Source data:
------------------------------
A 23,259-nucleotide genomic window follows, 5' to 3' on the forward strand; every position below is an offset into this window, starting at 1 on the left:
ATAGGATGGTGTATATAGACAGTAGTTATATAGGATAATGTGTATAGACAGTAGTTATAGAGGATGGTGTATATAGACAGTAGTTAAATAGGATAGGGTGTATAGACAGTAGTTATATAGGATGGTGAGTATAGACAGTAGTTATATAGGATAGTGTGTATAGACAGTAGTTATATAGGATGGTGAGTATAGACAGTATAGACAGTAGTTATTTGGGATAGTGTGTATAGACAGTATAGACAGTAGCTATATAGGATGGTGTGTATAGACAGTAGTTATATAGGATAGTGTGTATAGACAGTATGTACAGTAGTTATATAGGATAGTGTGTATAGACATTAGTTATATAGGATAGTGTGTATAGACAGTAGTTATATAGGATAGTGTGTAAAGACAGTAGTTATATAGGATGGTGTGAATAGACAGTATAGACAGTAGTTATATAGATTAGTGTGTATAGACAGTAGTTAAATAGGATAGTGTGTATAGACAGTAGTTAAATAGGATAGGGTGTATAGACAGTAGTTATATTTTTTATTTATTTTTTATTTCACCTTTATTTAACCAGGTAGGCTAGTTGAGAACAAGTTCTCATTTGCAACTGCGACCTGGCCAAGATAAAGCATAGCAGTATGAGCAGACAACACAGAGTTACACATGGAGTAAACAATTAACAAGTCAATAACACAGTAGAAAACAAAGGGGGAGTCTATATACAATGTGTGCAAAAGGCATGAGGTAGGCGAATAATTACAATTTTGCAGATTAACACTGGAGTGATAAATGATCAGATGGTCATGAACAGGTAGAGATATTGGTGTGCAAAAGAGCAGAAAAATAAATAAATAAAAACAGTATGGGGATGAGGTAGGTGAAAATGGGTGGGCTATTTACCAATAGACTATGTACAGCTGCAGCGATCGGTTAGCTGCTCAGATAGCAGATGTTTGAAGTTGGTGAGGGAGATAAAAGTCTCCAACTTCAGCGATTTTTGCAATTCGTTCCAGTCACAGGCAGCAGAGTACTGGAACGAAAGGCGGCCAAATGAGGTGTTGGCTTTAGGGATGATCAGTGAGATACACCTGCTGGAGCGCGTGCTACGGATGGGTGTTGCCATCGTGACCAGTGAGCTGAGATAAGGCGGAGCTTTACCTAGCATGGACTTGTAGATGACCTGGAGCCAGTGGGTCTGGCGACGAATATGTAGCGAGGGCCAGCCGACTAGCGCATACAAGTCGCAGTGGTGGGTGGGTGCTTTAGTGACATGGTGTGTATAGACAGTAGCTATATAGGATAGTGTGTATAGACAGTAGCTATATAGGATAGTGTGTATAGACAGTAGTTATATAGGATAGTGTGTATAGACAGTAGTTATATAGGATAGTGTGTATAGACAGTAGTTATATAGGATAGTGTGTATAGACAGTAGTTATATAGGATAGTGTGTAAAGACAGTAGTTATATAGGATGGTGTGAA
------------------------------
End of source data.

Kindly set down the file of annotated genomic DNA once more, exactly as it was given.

A 23,259-nucleotide genomic window follows, 5' to 3' on the forward strand; every position below is an offset into this window, starting at 1 on the left:
ATAGGATGGTGTATATAGACAGTAGTTATATAGGATAATGTGTATAGACAGTAGTTATAGAGGATGGTGTATATAGACAGTAGTTAAATAGGATAGGGTGTATAGACAGTAGTTATATAGGATGGTGAGTATAGACAGTAGTTATATAGGATAGTGTGTATAGACAGTAGTTATATAGGATGGTGAGTATAGACAGTATAGACAGTAGTTATTTGGGATAGTGTGTATAGACAGTATAGACAGTAGCTATATAGGATGGTGTGTATAGACAGTAGTTATATAGGATAGTGTGTATAGACAGTATGTACAGTAGTTATATAGGATAGTGTGTATAGACATTAGTTATATAGGATAGTGTGTATAGACAGTAGTTATATAGGATAGTGTGTAAAGACAGTAGTTATATAGGATGGTGTGAATAGACAGTATAGACAGTAGTTATATAGATTAGTGTGTATAGACAGTAGTTAAATAGGATAGTGTGTATAGACAGTAGTTAAATAGGATAGGGTGTATAGACAGTAGTTATATTTTTTATTTATTTTTTATTTCACCTTTATTTAACCAGGTAGGCTAGTTGAGAACAAGTTCTCATTTGCAACTGCGACCTGGCCAAGATAAAGCATAGCAGTATGAGCAGACAACACAGAGTTACACATGGAGTAAACAATTAACAAGTCAATAACACAGTAGAAAACAAAGGGGGAGTCTATATACAATGTGTGCAAAAGGCATGAGGTAGGCGAATAATTACAATTTTGCAGATTAACACTGGAGTGATAAATGATCAGATGGTCATGAACAGGTAGAGATATTGGTGTGCAAAAGAGCAGAAAAATAAATAAATAAAAACAGTATGGGGATGAGGTAGGTGAAAATGGGTGGGCTATTTACCAATAGACTATGTACAGCTGCAGCGATCGGTTAGCTGCTCAGATAGCAGATGTTTGAAGTTGGTGAGGGAGATAAAAGTCTCCAACTTCAGCGATTTTTGCAATTCGTTCCAGTCACAGGCAGCAGAGTACTGGAACGAAAGGCGGCCAAATGAGGTGTTGGCTTTAGGGATGATCAGTGAGATACACCTGCTGGAGCGCGTGCTACGGATGGGTGTTGCCATCGTGACCAGTGAGCTGAGATAAGGCGGAGCTTTACCTAGCATGGACTTGTAGATGACCTGGAGCCAGTGGGTCTGGCGACGAATATGTAGCGAGGGCCAGCCGACTAGCGCATACAAGTCGCAGTGGTGGGTGGGTGCTTTAGTGACATGGTGTGTATAGACAGTAGCTATATAGGATAGTGTGTATAGACAGTAGCTATATAGGATAGTGTGTATAGACAGTAGTTATATAGGATAGTGTGTATAGACAGTAGTTATATAGGATAGTGTGTATAGACAGTAGTTATATAGGATAGTGTGTATAGACAGTAGTTATATAGGATAGTGTGTAAAGACAGTAGTTATATAGGATGGTGTGAA